Everything about The Red Line is a little bit different. To compete with the streamers, but unable to offer endless hours for people to binge, CBS devised an innovative way to showcase its latest limited series: broadcast two, one-hour episodes for four Sunday nights, beginning April 28. The two women behind it, Caitlin Parrish (above left) and Erica Weiss (right), are best friends, playwrights and first-time showrunners.
Focusing on the aftermath of a murder, the series is a snapshot of the zeitgeist, both in front of and behind the camera. The plot revolves around a white cop who kills a black man. From the officer’s perspective, he saw an African-American male, appearance obscured by a hoodie, reaching over the counter in a bodega during what had already been reported as an armed robbery. What he couldn’t see was the man in the hoodie was a physician who was trying to help the injured merchant. This horrific incident rips apart families, friends and communities alike.
Noah Wyle plays the grieving widower, whose husband was slain. Now he must rear their daughter and deal with her wanting to meet her biological mother, when he is not sure how he can muster the strength to get out of bed in the morning.
Set in Chicago, The Red Line refers to an elevated train line, and is a reworking of a play the two women had worked on. Parrish had also written for Emily Owens, M.D., Under the Dome and Supergirl. The Red Line is Weiss’ first TV credit.
They recently sat down with MediaVillage to discuss their careers. What follows is an edited version of that conversation.
Jackie Cutler: How did your partnership develop?
Caitlin Parrish: Erica and I met freshman year at DePaul. I saw a production of Blue Windows she had done. My first play was produced in New York, Off Broadway at The Cherry Lane. It was Young Playwrights Inc. I asked Erica if she would direct the play at DePaul. That play became our first film, The View from Tall.
Jackie: Isn’t The Red Line based on a play?
Caitlin: In the play, the husband dies in a car accident and he is not black. Daniel can’t go (to his lover’s death bed, per hospital’s rules). He sends Jira, their daughter, so he won’t die alone. When we turned it into a pilot in 2015, the landscape was different.
Jackie: So, you two have then been working together since college?
Erica Weiss: We became best friends through our work together.
Caitlin: And were maids of honor at each other’s weddings.
Jackie: Was a TV show the goal?
Erica: Originally, I imagined a career for myself as a theater director.
Caitlin: It is the first pilot we have written together.
Jackie: Caitlin, given that you worked on several shows on CBS and The CW, you were a known entity to the corporation. Still, to be made a showrunner -- and Erica, to be made one on your first series -- is a very big deal. Do you think about that glass ceiling?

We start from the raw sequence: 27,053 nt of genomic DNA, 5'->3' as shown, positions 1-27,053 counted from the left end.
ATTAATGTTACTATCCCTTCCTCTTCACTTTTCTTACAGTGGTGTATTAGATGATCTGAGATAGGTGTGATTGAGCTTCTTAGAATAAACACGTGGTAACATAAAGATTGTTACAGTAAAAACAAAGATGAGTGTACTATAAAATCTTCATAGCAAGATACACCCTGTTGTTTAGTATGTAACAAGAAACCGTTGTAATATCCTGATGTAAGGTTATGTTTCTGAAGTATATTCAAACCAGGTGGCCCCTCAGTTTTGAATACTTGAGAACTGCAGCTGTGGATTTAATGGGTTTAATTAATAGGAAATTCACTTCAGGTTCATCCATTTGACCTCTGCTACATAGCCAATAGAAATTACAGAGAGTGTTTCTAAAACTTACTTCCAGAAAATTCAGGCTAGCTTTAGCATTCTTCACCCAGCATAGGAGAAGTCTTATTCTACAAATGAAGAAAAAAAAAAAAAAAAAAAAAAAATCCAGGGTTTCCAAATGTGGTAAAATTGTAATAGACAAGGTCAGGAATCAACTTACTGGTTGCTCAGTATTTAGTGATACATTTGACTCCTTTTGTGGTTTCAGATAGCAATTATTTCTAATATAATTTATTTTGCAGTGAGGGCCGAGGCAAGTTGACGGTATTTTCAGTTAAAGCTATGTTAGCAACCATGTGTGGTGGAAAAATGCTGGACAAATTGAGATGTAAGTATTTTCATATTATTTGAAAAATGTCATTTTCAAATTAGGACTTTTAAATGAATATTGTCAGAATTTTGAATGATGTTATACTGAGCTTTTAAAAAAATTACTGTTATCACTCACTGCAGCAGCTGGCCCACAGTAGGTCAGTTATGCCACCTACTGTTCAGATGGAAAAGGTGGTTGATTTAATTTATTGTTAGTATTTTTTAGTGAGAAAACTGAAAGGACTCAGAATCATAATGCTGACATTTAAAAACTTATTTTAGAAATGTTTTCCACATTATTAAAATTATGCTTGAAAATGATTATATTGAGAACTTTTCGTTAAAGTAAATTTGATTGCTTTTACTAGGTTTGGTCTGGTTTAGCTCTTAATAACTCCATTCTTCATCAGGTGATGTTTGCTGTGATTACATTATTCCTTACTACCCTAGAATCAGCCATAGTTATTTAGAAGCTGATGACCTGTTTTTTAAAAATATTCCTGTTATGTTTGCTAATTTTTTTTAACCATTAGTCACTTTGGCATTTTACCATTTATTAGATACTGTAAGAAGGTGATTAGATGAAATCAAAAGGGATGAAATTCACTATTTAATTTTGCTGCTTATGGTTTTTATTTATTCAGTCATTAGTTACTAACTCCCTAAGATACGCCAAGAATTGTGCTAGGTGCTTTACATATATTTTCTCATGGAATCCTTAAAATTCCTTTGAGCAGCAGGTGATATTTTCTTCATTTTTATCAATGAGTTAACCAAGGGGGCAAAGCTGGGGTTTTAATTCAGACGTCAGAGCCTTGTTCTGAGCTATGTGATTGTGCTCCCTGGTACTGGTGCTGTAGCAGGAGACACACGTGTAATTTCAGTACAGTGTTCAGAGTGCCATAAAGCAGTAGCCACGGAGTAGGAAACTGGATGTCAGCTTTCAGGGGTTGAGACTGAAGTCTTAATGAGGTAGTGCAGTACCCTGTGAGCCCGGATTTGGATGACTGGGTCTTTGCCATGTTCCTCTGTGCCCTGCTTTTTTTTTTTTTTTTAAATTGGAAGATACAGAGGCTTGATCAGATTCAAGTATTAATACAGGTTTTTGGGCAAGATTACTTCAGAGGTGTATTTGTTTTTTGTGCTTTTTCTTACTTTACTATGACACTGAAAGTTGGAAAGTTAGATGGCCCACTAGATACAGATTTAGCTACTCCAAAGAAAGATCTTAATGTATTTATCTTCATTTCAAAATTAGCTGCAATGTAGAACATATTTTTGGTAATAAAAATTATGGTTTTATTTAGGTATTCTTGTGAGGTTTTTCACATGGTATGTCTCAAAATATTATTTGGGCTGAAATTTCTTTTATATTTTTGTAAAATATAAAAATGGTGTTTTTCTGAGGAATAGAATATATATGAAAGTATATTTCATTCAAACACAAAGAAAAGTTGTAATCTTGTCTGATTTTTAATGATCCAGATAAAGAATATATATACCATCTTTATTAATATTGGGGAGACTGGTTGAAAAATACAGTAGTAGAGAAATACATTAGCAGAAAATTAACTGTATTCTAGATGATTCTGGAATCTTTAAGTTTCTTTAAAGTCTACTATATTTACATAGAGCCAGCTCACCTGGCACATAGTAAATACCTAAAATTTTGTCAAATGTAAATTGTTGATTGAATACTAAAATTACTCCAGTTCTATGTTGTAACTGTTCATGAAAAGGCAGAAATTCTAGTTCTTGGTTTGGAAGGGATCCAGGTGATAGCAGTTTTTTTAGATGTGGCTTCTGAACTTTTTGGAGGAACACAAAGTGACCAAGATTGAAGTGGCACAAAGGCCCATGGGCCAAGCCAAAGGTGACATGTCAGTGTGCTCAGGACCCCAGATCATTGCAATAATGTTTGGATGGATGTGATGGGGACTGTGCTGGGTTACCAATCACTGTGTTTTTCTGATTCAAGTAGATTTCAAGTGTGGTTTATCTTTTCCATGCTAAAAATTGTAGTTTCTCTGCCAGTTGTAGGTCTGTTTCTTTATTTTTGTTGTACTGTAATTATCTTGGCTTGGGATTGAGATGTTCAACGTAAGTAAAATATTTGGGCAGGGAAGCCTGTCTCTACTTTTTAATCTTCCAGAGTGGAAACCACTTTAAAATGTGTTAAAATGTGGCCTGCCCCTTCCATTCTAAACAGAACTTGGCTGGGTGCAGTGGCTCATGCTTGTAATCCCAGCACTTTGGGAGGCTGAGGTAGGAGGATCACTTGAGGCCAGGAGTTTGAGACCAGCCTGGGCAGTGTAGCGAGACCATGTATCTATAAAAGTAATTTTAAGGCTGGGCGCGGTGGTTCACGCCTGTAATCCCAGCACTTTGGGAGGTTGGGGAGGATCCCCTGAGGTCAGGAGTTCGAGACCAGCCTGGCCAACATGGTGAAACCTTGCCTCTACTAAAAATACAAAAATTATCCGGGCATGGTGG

Erica: On this show we were given this platform. We were not questioned about our ability to do so. We were partnered with a more experienced showrunner, Sunil Nayar.
Caitlin: He is a true feminist because he is not just a mentor, but also a friend.
Erica: It takes a lot for someone to join an existing partnership and I cannot imagine doing it without him. And, I cannot imagine him taking credit.
Caitlin: He is the most honorable man I have ever met.
Jackie: How did you work this as far as the writers’ room and assignments go?
Caitlin: We had eight writers in total, including Sunil, Erica and me, one writer for each episode. Erica and I co-wrote the pilot and the finale. We broke the season together in broad strokes. I stayed behind in L.A., and Erica went back to Chicago.
Jackie: I realize six years of TV experience doesn’t place you back at the dawn of TV, but there have been some seismic shifts in the industry since you started. What sorts of sexism have you encountered in the business?
Caitlin: I was on Supergirl with Andrew Kreisberg for whatever that’s worth. (The executive producer of Supergirl, The Flash, Arrowand Legends of Tomorrowwas fired for multiple allegations of sexual harassment. Caitlin declined to elaborate.)
Erica: It is rare after having a career you are proud of to do something brand new. It’s always a reminder this is storytelling. In general, the goal is to go in humble, but confident, that this is your show and you have to know more today than yesterday.
Jackie: What are your goals with this show?
Erica: Hopefully, the show is a truly intersectional approach for how we talk about all divisions and experiences of privileges.
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